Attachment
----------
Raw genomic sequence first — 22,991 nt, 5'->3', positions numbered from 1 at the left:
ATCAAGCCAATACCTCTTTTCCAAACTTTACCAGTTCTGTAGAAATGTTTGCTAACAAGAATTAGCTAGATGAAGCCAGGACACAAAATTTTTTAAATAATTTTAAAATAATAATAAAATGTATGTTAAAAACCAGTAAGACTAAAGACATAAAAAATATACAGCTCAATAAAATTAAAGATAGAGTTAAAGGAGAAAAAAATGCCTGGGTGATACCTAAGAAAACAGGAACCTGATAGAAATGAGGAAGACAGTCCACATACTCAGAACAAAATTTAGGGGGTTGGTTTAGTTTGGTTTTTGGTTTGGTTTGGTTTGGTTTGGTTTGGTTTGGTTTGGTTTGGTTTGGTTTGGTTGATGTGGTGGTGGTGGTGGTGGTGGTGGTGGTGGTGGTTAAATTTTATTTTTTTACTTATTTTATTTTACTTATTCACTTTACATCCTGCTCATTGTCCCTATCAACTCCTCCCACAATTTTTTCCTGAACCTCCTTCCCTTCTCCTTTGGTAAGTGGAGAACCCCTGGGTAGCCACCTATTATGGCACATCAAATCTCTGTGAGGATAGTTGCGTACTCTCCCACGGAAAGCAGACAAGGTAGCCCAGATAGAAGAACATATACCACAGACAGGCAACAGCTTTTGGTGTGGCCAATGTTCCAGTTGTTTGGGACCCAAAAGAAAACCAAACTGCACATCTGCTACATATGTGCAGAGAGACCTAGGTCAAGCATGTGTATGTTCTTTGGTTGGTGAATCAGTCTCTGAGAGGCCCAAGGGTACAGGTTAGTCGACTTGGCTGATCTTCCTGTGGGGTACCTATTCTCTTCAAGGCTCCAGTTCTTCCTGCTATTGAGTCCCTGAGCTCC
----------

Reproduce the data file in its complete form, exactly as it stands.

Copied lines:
Raw genomic sequence first — 22,991 nt, 5'->3', positions numbered from 1 at the left:
ATCAAGCCAATACCTCTTTTCCAAACTTTACCAGTTCTGTAGAAATGTTTGCTAACAAGAATTAGCTAGATGAAGCCAGGACACAAAATTTTTTAAATAATTTTAAAATAATAATAAAATGTATGTTAAAAACCAGTAAGACTAAAGACATAAAAAATATACAGCTCAATAAAATTAAAGATAGAGTTAAAGGAGAAAAAAATGCCTGGGTGATACCTAAGAAAACAGGAACCTGATAGAAATGAGGAAGACAGTCCACATACTCAGAACAAAATTTAGGGGGTTGGTTTAGTTTGGTTTTTGGTTTGGTTTGGTTTGGTTTGGTTTGGTTTGGTTTGGTTTGGTTTGGTTTGGTTGATGTGGTGGTGGTGGTGGTGGTGGTGGTGGTGGTGGTTAAATTTTATTTTTTTACTTATTTTATTTTACTTATTCACTTTACATCCTGCTCATTGTCCCTATCAACTCCTCCCACAATTTTTTCCTGAACCTCCTTCCCTTCTCCTTTGGTAAGTGGAGAACCCCTGGGTAGCCACCTATTATGGCACATCAAATCTCTGTGAGGATAGTTGCGTACTCTCCCACGGAAAGCAGACAAGGTAGCCCAGATAGAAGAACATATACCACAGACAGGCAACAGCTTTTGGTGTGGCCAATGTTCCAGTTGTTTGGGACCCAAAAGAAAACCAAACTGCACATCTGCTACATATGTGCAGAGAGACCTAGGTCAAGCATGTGTATGTTCTTTGGTTGGTGAATCAGTCTCTGAGAGGCCCAAGGGTACAGGTTAGTCGACTTGGCTGATCTTCCTGTGGGGTACCTATTCTCTTCAAGGCTCCAGTTCTTCCTGCTATTGAGTCCCTGAGCTCC